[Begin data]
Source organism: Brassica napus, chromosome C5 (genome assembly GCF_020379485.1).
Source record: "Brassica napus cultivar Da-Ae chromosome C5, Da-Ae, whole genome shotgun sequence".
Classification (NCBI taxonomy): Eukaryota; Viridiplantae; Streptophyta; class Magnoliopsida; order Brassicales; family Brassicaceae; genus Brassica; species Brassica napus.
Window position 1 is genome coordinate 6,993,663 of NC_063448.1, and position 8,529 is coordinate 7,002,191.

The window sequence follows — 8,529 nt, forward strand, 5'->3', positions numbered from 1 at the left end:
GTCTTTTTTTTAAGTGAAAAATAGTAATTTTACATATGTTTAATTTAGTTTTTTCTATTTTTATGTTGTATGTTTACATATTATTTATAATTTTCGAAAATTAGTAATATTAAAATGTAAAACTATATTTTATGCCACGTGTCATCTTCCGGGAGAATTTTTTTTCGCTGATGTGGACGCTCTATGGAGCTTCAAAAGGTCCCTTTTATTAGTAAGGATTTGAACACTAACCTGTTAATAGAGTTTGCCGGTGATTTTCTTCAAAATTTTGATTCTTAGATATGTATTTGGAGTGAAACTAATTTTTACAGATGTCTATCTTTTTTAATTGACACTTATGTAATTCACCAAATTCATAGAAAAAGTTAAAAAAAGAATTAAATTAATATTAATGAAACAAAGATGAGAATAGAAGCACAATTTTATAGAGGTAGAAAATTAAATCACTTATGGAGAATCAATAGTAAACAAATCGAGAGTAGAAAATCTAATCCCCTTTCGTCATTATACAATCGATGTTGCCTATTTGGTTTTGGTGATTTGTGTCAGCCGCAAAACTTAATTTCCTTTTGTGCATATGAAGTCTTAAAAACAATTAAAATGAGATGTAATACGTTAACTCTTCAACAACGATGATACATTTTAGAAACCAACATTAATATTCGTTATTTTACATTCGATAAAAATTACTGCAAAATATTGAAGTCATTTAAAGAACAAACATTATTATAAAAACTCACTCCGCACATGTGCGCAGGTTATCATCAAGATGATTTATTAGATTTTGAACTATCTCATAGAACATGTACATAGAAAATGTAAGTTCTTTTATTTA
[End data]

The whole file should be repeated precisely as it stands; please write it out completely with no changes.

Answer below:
Source organism: Brassica napus, chromosome C5 (genome assembly GCF_020379485.1).
Source record: "Brassica napus cultivar Da-Ae chromosome C5, Da-Ae, whole genome shotgun sequence".
Classification (NCBI taxonomy): Eukaryota; Viridiplantae; Streptophyta; class Magnoliopsida; order Brassicales; family Brassicaceae; genus Brassica; species Brassica napus.
Window position 1 is genome coordinate 6,993,663 of NC_063448.1, and position 8,529 is coordinate 7,002,191.

The window sequence follows — 8,529 nt, forward strand, 5'->3', positions numbered from 1 at the left end:
GTCTTTTTTTTAAGTGAAAAATAGTAATTTTACATATGTTTAATTTAGTTTTTTCTATTTTTATGTTGTATGTTTACATATTATTTATAATTTTCGAAAATTAGTAATATTAAAATGTAAAACTATATTTTATGCCACGTGTCATCTTCCGGGAGAATTTTTTTTCGCTGATGTGGACGCTCTATGGAGCTTCAAAAGGTCCCTTTTATTAGTAAGGATTTGAACACTAACCTGTTAATAGAGTTTGCCGGTGATTTTCTTCAAAATTTTGATTCTTAGATATGTATTTGGAGTGAAACTAATTTTTACAGATGTCTATCTTTTTTAATTGACACTTATGTAATTCACCAAATTCATAGAAAAAGTTAAAAAAAGAATTAAATTAATATTAATGAAACAAAGATGAGAATAGAAGCACAATTTTATAGAGGTAGAAAATTAAATCACTTATGGAGAATCAATAGTAAACAAATCGAGAGTAGAAAATCTAATCCCCTTTCGTCATTATACAATCGATGTTGCCTATTTGGTTTTGGTGATTTGTGTCAGCCGCAAAACTTAATTTCCTTTTGTGCATATGAAGTCTTAAAAACAATTAAAATGAGATGTAATACGTTAACTCTTCAACAACGATGATACATTTTAGAAACCAACATTAATATTCGTTATTTTACATTCGATAAAAATTACTGCAAAATATTGAAGTCATTTAAAGAACAAACATTATTATAAAAACTCACTCCGCACATGTGCGCAGGTTATCATCAAGATGATTTATTAGATTTTGAACTATCTCATAGAACATGTACATAGAAAATGTAAGTTCTTTTATTTA